Motion Restored

Northwestern Medicine’s Center for Spine Health gets patients back on their feet.

by Martha O’Connell

Photography by Laura Brown

Alpesh Patel, MD, MBA, and Tyler Koski, MD, co-directors of the Center for Spine Health

Clutching the sides of buildings for stability as he walked to his office, Greg Duplaga, 65, was at his wit’s end. Meticulous in his work as a permit engineer for the Chicago Fire Department, he was selling himself short when it came to his own health. “I could not walk because both my feet were numb, and I was afraid I was going to collapse because I was not feeling them,” he says.

Duplaga’s primary care physician knew his patient’s symptoms of numb feet and legs, along with neurogenic bladder, required urgent attention and steered him to Northwestern Medicine’s Center for Spine Health. Imaging revealed severe spinal compression, making the last resort — surgery — the only solution. Had Duplaga not acted when he did, he could have had persistent issues for the rest of his life. While the thought of spine surgery can be scary, Duplaga fondly remembers a reassuring surgical team looking down at him in the operating room this past July.

“I knew that I could not live the way I did before my procedure,” he says. “I am very lucky to be in the Chicago area with access to the best doctors.”

We are increasing the number of patients who get the right treatment and get it faster than they would if they started with a surgeon.

Tyler Koski, MD

Opened in June 2021, the Spine Center was created to quickly steer patients with back, neck, and spine pain — who might otherwise consult with five or six different types of specialists and come out with just as many treatment options from different institutions — to the correct treatment. Patients like Duplaga, who need surgery, receive it as soon as possible, but for 90 percent of patients surgery may not be the answer. It is this patient majority that the center is designed to serve. Instead of waiting to see a surgeon, patients are assessed by a multidisciplinary team to determine the best treatment.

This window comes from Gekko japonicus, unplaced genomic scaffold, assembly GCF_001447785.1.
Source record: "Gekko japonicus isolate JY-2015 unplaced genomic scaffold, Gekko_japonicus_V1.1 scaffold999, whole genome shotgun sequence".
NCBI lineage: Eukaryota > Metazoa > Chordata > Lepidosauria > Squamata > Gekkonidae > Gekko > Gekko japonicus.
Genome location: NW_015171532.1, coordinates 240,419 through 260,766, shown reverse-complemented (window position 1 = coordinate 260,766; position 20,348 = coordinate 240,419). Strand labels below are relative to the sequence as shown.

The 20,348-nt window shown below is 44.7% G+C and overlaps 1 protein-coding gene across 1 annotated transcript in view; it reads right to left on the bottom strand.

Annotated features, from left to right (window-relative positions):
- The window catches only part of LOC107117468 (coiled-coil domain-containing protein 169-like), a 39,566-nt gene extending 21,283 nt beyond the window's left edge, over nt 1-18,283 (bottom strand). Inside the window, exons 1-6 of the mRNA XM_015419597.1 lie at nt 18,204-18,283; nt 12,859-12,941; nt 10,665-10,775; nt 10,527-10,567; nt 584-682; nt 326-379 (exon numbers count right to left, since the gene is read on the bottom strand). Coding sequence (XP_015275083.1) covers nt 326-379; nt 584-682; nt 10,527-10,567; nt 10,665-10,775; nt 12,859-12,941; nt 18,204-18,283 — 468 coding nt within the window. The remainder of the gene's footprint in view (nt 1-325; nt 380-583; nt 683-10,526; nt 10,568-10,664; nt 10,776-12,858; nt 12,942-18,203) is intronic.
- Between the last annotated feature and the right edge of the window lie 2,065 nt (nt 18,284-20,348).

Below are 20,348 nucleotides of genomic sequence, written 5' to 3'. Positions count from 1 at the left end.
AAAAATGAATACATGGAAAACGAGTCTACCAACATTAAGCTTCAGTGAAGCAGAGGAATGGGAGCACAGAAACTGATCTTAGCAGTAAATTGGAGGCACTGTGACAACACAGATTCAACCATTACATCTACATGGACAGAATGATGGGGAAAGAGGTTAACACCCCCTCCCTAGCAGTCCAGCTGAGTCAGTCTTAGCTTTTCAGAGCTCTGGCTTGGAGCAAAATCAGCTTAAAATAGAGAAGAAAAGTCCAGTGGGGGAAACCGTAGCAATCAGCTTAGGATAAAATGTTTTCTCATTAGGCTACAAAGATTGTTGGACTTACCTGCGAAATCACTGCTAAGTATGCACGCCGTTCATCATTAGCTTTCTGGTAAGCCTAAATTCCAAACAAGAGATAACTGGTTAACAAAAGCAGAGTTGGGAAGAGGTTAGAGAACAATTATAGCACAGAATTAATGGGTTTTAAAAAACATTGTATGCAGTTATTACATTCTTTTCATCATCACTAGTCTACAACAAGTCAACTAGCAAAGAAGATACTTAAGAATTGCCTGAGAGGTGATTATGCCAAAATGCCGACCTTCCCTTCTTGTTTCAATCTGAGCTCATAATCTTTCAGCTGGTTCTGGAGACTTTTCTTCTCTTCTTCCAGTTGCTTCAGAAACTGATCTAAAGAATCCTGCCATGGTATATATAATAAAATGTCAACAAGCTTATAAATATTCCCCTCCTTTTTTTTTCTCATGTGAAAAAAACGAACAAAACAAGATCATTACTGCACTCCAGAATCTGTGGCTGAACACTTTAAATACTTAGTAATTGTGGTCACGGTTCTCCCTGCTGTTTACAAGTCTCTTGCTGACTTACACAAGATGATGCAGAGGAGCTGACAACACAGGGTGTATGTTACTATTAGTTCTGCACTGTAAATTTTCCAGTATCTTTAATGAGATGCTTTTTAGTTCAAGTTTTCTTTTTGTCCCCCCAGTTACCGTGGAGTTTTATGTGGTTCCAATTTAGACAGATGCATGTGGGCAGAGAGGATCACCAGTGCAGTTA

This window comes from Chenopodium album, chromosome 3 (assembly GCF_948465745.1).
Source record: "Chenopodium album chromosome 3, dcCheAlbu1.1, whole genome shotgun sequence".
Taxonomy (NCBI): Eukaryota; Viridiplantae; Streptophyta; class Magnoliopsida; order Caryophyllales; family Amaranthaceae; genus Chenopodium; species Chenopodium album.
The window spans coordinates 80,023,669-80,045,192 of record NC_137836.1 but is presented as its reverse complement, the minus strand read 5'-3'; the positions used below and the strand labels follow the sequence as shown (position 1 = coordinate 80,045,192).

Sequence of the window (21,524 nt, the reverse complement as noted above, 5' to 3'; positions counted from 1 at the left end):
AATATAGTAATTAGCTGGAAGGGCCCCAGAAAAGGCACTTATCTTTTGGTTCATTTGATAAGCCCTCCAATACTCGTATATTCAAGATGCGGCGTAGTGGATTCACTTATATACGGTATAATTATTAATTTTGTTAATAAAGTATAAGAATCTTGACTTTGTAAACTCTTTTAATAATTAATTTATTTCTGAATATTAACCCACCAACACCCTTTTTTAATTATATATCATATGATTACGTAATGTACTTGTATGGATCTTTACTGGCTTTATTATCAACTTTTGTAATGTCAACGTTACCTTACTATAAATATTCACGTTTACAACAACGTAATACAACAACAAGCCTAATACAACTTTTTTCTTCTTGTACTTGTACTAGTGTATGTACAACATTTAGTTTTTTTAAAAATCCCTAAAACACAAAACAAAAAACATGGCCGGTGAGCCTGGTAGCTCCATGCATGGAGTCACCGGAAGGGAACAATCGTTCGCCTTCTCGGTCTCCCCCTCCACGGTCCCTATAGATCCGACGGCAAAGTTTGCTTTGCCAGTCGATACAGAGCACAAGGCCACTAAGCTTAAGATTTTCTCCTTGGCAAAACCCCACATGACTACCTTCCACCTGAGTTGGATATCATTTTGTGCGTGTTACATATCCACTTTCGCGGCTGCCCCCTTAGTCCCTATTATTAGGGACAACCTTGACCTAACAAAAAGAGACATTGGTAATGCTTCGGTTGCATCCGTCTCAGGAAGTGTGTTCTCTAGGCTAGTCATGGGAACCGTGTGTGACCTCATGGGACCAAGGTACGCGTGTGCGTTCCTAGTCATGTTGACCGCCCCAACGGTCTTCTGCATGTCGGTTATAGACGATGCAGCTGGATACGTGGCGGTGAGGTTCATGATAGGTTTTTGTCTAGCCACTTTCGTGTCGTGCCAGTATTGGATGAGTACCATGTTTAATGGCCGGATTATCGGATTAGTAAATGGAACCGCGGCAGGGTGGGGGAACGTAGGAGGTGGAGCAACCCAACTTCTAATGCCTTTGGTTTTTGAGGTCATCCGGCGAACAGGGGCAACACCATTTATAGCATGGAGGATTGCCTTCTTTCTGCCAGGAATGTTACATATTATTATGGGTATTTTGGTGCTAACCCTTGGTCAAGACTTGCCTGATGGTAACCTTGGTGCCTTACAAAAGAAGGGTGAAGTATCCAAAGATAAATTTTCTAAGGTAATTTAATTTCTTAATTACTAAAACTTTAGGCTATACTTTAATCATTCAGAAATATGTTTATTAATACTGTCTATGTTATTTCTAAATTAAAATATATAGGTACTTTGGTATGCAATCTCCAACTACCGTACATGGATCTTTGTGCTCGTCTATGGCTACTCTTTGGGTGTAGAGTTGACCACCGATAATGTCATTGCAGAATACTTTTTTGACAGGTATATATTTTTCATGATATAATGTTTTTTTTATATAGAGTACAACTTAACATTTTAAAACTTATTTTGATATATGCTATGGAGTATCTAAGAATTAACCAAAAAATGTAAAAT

“The right place for a patient to start is not at the end of the road with a surgeon, who sometimes can take two months to be available and may not even be the right person to treat the patient,” says center co-director Alpesh Patel, ’00 MD, ’20 MBA, professor of Orthopaedic Surgery and of Neurological Surgery. “We have dramatically flipped the care model.”

Alleviating Fear

After four years of envisioning and planning, the Spine Center is now one of two such integrated academic medical center programs in the nation, combining all subspecialists in spine care. This eliminates the fragmented care patients may receive if they search for individual experts on their own, not to mention pain that is unnecessarily prolonged.